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Ordinary Things

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Diane looked on as her husband admired his new toy. He’d arrived at the house with it that afternoon, the large, shiny grill expertly bungee-corded out the back of his truck. He’d seemed so delighted that she held her tongue when she watched him struggle to unload it, remained quiet still as he maneuvered it through their new hallways, and objected only with a purse of her lips when he deposited it with a huff of satisfaction right beside the perfectly fine grill that had been sitting, unused, out on the patio since they’d moved in three weeks prior.

“Isn’t it great?” He knelt down to fiddle with the gas tank.

Diane frowned.

Her husband continued to fiddle, the how-to manual having been long discarded with a wave of his hand and the insistence that grills are easy to put together.

“Dare I ask what we will be doing with this?”

Kurt frowned too, then, for she’d distracted him from his task. “It’s a grill. We’ll use it to grill.”

“Ah. And—” Diane paused for effect, then gestured abstractly toward the large appliance’s tiny predecessor, “—will we be grilling for the whole neighborhood as well?”

“I thought I’d bring that one to the farm.”

“You don’t have a grill there? Because I’m certain we already—”

“Diane.”

He stood, wiping his hands against his faded jeans, and sighed.

“Do you want me to return it?”

The grill was comically large for their new patio. Although the space was bigger than her old apartment, this patio was still reasonably tight. She’d had fleeting thoughts of putting some raised garden beds out there, having always thought that gardening was the sort of relaxing hobby she should develop, but as she stood there taking in his disappointed expression, she held her tongue. It was, after all, the first big purchase he’d made for the house.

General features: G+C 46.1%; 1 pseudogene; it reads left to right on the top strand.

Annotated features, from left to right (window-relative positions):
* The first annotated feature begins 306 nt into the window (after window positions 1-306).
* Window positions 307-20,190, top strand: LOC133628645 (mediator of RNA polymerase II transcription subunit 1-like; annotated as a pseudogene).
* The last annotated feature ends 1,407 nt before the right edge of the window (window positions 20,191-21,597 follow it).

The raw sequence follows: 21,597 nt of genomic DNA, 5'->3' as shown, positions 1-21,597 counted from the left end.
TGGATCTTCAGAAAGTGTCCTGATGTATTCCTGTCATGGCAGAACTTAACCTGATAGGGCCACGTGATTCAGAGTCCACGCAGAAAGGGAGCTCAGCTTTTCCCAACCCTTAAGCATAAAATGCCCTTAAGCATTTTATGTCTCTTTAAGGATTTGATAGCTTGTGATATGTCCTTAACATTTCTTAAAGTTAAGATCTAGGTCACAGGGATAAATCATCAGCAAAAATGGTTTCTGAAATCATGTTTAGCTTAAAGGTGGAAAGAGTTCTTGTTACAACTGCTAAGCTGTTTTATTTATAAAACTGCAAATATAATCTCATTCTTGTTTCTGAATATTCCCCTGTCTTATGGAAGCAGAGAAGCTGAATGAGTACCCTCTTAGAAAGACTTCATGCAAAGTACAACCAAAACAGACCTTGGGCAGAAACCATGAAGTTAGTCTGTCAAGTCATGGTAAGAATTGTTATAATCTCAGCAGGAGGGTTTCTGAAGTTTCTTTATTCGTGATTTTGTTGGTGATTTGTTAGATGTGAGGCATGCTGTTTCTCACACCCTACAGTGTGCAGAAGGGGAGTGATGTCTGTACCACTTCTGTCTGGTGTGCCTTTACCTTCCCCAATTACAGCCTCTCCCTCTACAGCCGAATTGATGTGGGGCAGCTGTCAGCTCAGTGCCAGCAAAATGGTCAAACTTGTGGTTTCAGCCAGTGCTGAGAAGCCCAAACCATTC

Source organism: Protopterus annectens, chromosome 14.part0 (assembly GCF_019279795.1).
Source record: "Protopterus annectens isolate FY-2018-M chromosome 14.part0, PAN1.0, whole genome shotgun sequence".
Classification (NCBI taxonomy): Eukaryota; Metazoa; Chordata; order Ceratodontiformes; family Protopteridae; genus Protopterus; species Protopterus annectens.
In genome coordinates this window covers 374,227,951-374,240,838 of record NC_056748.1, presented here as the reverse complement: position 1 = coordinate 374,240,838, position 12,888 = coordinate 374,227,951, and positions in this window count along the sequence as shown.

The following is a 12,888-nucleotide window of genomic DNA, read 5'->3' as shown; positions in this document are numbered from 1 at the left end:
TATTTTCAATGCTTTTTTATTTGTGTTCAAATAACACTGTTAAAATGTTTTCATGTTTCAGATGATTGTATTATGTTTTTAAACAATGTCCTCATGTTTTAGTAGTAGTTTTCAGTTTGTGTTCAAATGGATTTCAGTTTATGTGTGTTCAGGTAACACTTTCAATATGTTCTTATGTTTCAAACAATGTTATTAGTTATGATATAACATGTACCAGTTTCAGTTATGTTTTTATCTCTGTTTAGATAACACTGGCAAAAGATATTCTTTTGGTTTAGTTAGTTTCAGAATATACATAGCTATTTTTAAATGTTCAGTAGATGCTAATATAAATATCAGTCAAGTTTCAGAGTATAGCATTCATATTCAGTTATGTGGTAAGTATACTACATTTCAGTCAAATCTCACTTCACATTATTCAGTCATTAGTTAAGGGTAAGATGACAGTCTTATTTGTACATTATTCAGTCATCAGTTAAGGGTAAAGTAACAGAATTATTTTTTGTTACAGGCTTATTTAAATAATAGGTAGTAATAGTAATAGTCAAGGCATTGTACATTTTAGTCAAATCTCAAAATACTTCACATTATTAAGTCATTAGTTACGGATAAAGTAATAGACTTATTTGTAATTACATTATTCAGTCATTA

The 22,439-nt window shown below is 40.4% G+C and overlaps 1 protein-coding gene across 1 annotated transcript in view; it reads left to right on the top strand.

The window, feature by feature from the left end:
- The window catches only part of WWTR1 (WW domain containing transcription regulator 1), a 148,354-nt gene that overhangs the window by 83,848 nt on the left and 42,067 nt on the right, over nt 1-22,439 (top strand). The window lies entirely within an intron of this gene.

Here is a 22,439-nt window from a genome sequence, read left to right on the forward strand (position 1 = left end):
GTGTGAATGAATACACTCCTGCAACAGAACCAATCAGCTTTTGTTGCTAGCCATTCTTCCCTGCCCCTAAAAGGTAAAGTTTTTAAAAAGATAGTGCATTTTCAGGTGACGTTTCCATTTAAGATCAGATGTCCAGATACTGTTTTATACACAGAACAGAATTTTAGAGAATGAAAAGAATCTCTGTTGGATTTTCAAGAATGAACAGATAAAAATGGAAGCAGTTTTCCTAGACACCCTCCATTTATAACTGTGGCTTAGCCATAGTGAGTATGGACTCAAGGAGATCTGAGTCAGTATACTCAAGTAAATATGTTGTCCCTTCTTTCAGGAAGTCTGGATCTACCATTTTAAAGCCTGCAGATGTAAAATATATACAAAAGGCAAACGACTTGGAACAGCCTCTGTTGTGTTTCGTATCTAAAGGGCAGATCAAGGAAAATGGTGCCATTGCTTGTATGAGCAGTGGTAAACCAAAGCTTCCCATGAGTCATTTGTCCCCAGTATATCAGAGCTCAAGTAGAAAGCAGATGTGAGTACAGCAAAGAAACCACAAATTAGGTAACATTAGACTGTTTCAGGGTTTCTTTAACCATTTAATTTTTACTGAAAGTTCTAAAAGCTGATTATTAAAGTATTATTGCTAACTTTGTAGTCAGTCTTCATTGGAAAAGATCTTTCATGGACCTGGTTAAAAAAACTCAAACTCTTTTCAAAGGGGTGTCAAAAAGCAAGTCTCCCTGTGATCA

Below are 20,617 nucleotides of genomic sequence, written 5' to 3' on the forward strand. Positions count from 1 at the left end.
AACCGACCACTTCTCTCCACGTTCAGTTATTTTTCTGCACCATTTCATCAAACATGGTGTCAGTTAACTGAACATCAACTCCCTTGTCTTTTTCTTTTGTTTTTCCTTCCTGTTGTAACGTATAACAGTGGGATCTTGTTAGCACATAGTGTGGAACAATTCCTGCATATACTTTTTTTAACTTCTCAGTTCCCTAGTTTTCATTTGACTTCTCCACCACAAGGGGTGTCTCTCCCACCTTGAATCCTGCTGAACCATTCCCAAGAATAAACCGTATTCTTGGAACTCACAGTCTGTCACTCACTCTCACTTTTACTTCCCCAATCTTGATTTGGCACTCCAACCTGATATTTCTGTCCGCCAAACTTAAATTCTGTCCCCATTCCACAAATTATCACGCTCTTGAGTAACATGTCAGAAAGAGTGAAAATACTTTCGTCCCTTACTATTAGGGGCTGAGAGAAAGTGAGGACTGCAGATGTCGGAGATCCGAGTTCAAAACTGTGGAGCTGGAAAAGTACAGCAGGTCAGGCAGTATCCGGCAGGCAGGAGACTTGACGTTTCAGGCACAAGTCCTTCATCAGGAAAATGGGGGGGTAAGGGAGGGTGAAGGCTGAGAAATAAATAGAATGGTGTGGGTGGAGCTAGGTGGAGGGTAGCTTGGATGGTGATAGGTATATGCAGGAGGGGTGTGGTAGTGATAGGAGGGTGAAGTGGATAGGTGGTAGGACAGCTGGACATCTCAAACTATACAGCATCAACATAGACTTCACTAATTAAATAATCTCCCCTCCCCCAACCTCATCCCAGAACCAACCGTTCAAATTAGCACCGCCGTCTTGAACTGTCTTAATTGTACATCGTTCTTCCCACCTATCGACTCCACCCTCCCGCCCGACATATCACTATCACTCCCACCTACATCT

Yes, his clothes now hung in the closet, and the builder they’d hired to make some adjustments to the space was installing new cabinets for some of his guns, but the space was still arguably more hers than his. He’d said little when she’d flashed wallpaper samples at him, only humming in agreement when she pointed out ones she particularly liked, saying nothing about all the soft, muted colors and florals. He’d let her arrange and re-arrange the furniture five or six times, had even helped her lift the settee around the room half a dozen times, and had deposited his items in the bathroom and on the bedside table with little fanfare.

“I don’t have as much stuff as you,” he’d said with a shrug. “And I don’t care about all that decorating stuff.”

So, she’d taken the lead, still trying to find a balance between them, wanting desperately for this new home to be theirs, for it to feel, finally, like a home for them both.

“No, I don’t want you to return it,” she said finally.

“You’re sure?”

Smirking, and pressing a kiss to his cheek, she merely shook her head. “Enjoy your new toy. I’ve got some paperwork to do inside.”


Kurt appeared in the doorway of her office some time later, a grin pulling at his features.

“All done.”

Pulling off her glasses, Diane smiled. “Me too. Just finished, actually.”

“I thought we could test it out, maybe grill a couple of steaks for dinner?”

Diane looked at her watch, and felt her stomach rumble in agreement. “That sounds great, but I don’t think there’s much in the fridge. Marlena was on vacation this week and I didn’t have time to go shopping.”

“You do know there’s one of those Whole Foods around the corner, right?”

“How on earth do know what a Whole Foods is, let alone where the closest one is?”

Kurt chuckled. “I may not be a city person, but I’m not a hermit. Plus, the realtor kept mentioning it as some kind of selling point when we toured this place. I Googled it. Did you know they sell water with asparagus in it for ten dollars?”

Laughing, Diane stood and shook her head. “Alright then. This should be interesting.”



True to his word, the Whole Foods loomed large just down the street. They’d walked there briskly, hand in hand, to ward off the late autumn chill. Diane held several reusable shopping bags under her free arm, and tried to listen with great interest as Kurt extolled the virtues of the new grill all along their route.